The picture was taken on a visit the other weekend to Mellor, in the hills above Stockport. I read a reference to an iron age hill fort and burial mound up there, out beyond Marple Bridge but before you get to New Mills (Half Man Half Biscuit once told us ‘No frills, handy for the hills, that’s the way you spell New Mills’ and this caused some excitement when we detoured through it, as you can imagine). The photo was taken within the boundary of the hill fort, partially excavated, looking back towards Manchester. You can see for miles, way beyond the city and out to Cheshire and Merseyside. A 5 minute drive away, down the dip and up again, is the field where the barrow is (sadly on private land so not accessible but visible). We stood on the hillside looking at the same landscape, give or take a large city, that local people 10, 000 years ago would have been looking at.

Aura

Bicep’s new album, Bicep, is getting a lot of my listening time right now. Bicep, a duo from Belfast but now in London, began as a blog, became a dj pair and then moved into production, inspired by artists like Aphex Twin and Laurent Garnier. This track, out back in June, is a perfect introduction to their sound- starting out sparse and becoming a heady trip, synths buzzing and blipping. The second half takes things down and then back up. If you’ve got any interest in electronic music or dance music and believe in the possibility of techno/house/electro still having somewhere new to go, give it a spin. Out now on Ninja Tune.

Aura (12″ Mix)

Help Me Lift You Up

Thunder is a good way to start a song. I was thinking this on Sunday night as thunder rumbled away outside our window, the odd flash of lightning and rain fell like stair rods. And while scrolling through a folder of songs, looking for something else, I found this song and clicked play. It started with thunder and I don’t ignore those kind of coincidences. It’s a gorgeous song too, a cover of a Mary Margaret O’Hara song, by Ivo Watt Russell’s 4AD dreampop collective This Mortal Coil. (off their final album Blood, from 1991). The thunder is followed by a slow heart beat pulse bassline and then we’re into dark night of the soul territory- and we come out feeling better.

Help Me Lift You Up

Tragically, the beautiful voice of this song, Caroline Crawley (whose main band was Shelleyan Orphan, a psychedelic, folk-pop group) died in October 2016 after a long illness. Which makes this sad sounding song all the sadder.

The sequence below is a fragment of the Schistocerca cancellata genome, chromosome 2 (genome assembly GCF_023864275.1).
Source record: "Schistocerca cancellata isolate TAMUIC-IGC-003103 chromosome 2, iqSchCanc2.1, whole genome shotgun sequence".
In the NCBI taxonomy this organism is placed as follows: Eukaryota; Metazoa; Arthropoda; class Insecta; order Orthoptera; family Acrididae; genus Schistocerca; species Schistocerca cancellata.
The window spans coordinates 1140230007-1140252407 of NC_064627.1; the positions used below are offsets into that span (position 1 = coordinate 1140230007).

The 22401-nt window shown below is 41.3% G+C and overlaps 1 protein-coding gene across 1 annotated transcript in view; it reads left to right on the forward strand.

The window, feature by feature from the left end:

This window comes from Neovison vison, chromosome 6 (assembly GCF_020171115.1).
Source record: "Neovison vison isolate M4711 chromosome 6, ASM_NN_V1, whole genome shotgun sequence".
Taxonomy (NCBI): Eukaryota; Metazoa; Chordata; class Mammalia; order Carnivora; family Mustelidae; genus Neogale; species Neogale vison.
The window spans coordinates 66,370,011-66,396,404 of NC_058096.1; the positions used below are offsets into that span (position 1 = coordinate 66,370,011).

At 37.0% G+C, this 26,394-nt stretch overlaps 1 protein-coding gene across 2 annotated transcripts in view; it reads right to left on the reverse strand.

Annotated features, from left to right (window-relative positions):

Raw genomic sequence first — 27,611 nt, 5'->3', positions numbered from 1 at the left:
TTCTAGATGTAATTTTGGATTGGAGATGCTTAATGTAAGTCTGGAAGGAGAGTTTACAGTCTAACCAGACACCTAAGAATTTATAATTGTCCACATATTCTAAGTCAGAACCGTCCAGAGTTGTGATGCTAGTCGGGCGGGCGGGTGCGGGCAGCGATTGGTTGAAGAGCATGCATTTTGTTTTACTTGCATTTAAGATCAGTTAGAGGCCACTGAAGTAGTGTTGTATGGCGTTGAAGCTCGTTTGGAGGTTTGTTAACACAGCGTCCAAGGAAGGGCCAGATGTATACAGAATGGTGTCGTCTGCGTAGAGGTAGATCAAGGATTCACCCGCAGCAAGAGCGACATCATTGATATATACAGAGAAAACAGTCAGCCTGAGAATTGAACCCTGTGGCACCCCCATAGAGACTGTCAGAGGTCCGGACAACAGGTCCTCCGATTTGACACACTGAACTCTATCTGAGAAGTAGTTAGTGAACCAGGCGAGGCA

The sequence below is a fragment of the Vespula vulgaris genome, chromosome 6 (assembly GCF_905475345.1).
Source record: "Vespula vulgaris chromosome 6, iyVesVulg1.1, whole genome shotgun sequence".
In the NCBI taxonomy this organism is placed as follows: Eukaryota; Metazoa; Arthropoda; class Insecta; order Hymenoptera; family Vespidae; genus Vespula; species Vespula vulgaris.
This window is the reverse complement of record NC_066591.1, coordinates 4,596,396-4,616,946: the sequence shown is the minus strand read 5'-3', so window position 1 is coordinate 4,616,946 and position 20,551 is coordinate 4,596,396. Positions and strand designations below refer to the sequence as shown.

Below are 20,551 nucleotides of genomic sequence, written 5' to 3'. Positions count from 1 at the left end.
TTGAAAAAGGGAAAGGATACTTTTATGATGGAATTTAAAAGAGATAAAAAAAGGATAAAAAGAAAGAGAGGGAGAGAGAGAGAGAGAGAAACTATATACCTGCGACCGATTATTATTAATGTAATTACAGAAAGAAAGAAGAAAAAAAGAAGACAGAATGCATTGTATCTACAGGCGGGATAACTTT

Absolute

On Friday night I got in from an hour in the pub and watched/fast forwarded through a few backed up episodes of Top Of The Pops, currently repeating episodes from the summer of 1984 (but only those ones without any convicted sex offenders presenting). Apart from The Smiths (Heaven Knows…, my least favourite Smiths song), Frankie (Two Tribes, number one, frighteningly 2017 thematically) and Bananarama (Rough Justice, a good song, the three girls dancing like real people actually dance rather than robo-dancers), the thing that jumped out at me- almost actually leapt from the screen on top of me, honest- was Absolute by Scritti Politti.

It’s a long way from Skank Bloc Bologna to Cupid And Psyche ’85. Absolute, a song I’d largely missed before, is a beauty, full of mid 80s pop and r’n’b flourishes, drum pads and synths and Green gamely strumming a guitar that I can’t hear anywhere in the mix. The tune sounds simple but is pretty complex. Little musical parts appear and disappear, subtly different from ones that have gone before. There’s some mid 80s funk in there too and some changes and skips that make the song move about and almost cause you have to pause to catch your breath. On top of it all sits Green’s vocal, a falsetto that floats away dreamily but somehow holds the whole thing together. I read the description ‘avant-pop’ somewhere (which seems like a typically serious way to intellectualise something so joyful- and I’ve no doubt Green and others did intellectualise it) but 33 years later this just sounds like a fucking great, open minded, inventive pop song. What a way to start my weekend and what a way to start your Monday

Also, Princess Diana hair with Nike Windrunner jacket. Sick.

Absolute

The two Top Of the Pops performances can’t be played on Youtube because they are ‘blocked in [my] country on copyright grounds’. Top Of The Pops is blocked in the UK. Nope, me either. Here’s the video instead.

Various Artists

This 1988 compilation was the first to attempt to pull together on one piece of 33rpm vinyl what had been going on in Ibiza in the summers of ’87 and ’88 and which was then transplanted back to the UK. From its eye-catching front cover on in it is a pretty essential purchase, showing the broad church that acid house was at the start. The tracks range from Eurodance (Electra’s Jibaro) to sympathetic indie (The Woodentops and Thrashing Doves) to industrial sounds that worked on the dancefloor under the stars (Finitribe, Nitzer Ebb) to the random (Mandy Smith, The Residents). This track, Drop The Deal, was from Belgium’s New Beat scene, young Belgian crowds dancing to slow-mo dance music in dark nightclubs. Somehow it made its way to the Mediterranean. Code 61 sampled Jean-Michel Jarre and Harry Belafonte for Drop The Deal. To these ears, the slightly wheezy drum machine aside, this sounds surprisingly fresh.

Drop The Deal